If we say Mundt is too big, that we can't handle the contest without downsizing it, we will lose that tradition. Instead of asking how we can Mundt smaller, we should be asking what we could do to bring more kids to Mundt, to give more kids more educational opportunities.

We ought to do it, and we can do it. Let's keep Mundt in Madison!

[Cory Allen Heidelberger, Madison Daily Leader, 2008.11.21, p. 3.]

Can Madison High School host Mundt? Do we say we're too small to do big things? Or do we look beyond our limitations and find the spirit to be bigger and better?

As always, your public comments are welcome.


  1. Perhaps by going to a 4-day school week that was discussed in that pornography-spewing newspaper, there would not be a conflict with classes on a Friday, allowing the tournament to expand even more!

  2. Cory:

    Is it true then that you advocate going to a 4 day school week just to keep the Mundt tournament in Madison? ;)

  3. If I'm not mistaken, we have an active Toastmaster's group in Madison. Since they focus on public speaking, perhaps a non-profit sponsoring the debate tournament would help keep it in Madison for another generation or two. Add in the Chamber Education Committee's assistance and the burden is lessened on our local coach and principal.

  4. It sounds like there are plenty of people ready to step up and capably take the whole tourney out of Knowlton's and Nils' hands if they can't handle it. This is a positive thing for the students as well as for Madison, and there should be no earthly reason why that tourney can't stay in Madison and be successful and even grow!

    To me it just sounds like those in charge don't want the work involved. That's fine. It also sounds like there are plenty of other folks who aren't afraid of the extra work willing to step forward.

    KEEP THE MUNDT IN MADISON!!! Madison has already lost too much in the last couple of years.

  5. Toastmasters! Exactly what I was thinking! Good idea!

    Four-day school week -- you are kidding, I hope, Anon 10:41. I like the four-day school (or work!) week for a number of reasons, but at no point have I suggested we need a four-day week to make Mundt happen (we never did when I ran it, at least). And it won't matter for the debate team and clean-up crew: they'll still be putting in overtime!

  6. I was being facetious, Cory, but there was an interesting article in the porn-promoting rag this last Sunday about how more schools are considering the four-day school week, including in this area.

  7. Cory and others:
    I am the president of the Madison Toastmasters Club. I have been following this story with interest, and as a club dedicated to self improvement through public speaking skills, sponsoring the tournament would fit well within our mission. However, I am afraid that sponsoring the tournament through our club would not alleviate the apparent roadblocks currently facing the tournament. If the issue is manpower, we are still a young club in the building phase with only a handful of active members. If the issue is hosting space, we do not have any space to provide as we meet at the public library.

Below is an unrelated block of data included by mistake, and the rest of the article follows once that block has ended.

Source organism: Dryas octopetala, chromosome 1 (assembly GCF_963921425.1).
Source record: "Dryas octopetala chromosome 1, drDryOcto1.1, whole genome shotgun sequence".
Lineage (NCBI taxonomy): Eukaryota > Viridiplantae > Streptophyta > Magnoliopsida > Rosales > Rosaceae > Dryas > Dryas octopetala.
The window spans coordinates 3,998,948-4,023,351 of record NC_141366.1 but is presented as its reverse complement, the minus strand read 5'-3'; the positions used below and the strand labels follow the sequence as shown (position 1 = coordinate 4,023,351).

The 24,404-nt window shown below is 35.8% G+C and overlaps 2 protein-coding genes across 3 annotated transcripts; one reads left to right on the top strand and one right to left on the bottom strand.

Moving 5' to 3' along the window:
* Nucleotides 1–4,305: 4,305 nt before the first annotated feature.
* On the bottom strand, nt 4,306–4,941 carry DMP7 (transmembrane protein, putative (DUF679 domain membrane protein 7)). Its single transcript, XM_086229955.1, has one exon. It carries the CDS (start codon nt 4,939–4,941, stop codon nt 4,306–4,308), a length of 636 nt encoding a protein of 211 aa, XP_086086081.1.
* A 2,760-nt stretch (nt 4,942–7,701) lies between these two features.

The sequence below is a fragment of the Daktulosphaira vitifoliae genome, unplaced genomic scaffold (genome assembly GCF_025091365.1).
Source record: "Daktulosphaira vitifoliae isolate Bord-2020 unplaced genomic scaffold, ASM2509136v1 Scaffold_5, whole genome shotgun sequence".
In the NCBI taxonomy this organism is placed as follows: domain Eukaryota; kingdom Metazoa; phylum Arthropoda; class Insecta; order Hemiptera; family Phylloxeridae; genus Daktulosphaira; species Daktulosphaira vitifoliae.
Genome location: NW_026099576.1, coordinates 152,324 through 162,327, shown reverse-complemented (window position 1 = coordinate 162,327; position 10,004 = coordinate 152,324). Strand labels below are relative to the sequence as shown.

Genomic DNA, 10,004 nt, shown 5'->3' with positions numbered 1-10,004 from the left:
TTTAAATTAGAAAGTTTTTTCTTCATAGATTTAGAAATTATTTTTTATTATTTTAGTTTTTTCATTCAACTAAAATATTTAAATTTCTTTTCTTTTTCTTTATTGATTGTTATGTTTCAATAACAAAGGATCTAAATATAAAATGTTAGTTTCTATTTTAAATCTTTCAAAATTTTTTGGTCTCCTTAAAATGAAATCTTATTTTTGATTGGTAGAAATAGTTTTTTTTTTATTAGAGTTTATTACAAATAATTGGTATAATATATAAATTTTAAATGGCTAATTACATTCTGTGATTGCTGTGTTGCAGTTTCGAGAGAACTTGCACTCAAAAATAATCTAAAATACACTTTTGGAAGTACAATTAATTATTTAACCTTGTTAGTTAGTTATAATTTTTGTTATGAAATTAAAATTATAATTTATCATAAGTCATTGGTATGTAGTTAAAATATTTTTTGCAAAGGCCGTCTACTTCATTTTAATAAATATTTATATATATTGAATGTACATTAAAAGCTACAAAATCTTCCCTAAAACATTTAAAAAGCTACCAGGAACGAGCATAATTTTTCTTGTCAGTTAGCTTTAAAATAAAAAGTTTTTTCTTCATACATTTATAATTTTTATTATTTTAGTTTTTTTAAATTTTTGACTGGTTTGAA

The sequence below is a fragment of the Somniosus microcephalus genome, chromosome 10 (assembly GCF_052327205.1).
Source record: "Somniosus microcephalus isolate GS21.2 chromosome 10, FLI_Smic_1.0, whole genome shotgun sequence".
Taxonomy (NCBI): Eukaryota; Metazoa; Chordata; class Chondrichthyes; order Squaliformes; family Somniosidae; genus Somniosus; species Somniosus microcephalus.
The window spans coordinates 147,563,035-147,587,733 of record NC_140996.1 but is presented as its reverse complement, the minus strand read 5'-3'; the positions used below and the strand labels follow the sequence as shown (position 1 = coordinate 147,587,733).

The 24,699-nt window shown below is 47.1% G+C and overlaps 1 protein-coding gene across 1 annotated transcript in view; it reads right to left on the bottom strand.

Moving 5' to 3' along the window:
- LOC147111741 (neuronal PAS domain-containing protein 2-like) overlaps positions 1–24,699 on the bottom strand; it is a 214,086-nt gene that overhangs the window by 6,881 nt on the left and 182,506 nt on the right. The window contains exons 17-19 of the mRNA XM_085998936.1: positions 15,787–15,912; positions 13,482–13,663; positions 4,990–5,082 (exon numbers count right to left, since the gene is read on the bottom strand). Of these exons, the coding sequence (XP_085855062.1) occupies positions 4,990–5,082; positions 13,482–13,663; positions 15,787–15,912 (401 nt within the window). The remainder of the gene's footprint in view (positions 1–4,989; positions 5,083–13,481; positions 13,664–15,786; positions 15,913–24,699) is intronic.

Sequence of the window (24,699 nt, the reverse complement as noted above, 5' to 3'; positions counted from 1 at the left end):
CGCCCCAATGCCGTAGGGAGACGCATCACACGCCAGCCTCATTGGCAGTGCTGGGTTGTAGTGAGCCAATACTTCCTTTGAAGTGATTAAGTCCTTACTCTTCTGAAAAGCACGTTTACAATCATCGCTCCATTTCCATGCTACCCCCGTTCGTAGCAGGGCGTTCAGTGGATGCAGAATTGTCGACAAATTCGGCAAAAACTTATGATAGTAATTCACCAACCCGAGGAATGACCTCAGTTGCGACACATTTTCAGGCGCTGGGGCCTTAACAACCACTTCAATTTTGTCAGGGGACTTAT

If our club can indeed be of any assistance, I encourage you to contact me with any ideas. Additionally, if anyone is interested in checking out our club, you are always welcome to join us at one of our meetings. We meet the first and third Thursdays of the month at the Madison Public Library.

    Jenny Wolff
    (605) 256-8049

  8. Jenny! Nice to hear from you!

    I agree: The Toastmasters aren't a solution all by themselves to the roadblocks being erected to keeping Mundt in Madison. But I'm glad you're following the issue.

    Now I'm just spitballing, so if you don't mind a little input from a non-member, I think the Mundt Tournament and the Bulldog debate activities in general offer the Toastmasters some interesting opportunities for club service activities. Listen to practice rounds throughout the season, come judge a few rounds at Mundt... there are some interesting possibilities that might be fun for all involved!

    I know what you mean about space: I'd offer to host rounds at my house, if I thought that would help. But the fact is, Mundt needs a big building with a lot of rooms, so kids and coaches have to do as little running around in the February snow as possible. And right now, MHS/MS is the best facility we have in town for that (plus, no steps to climb, except in the library!). Mundt needs MHS!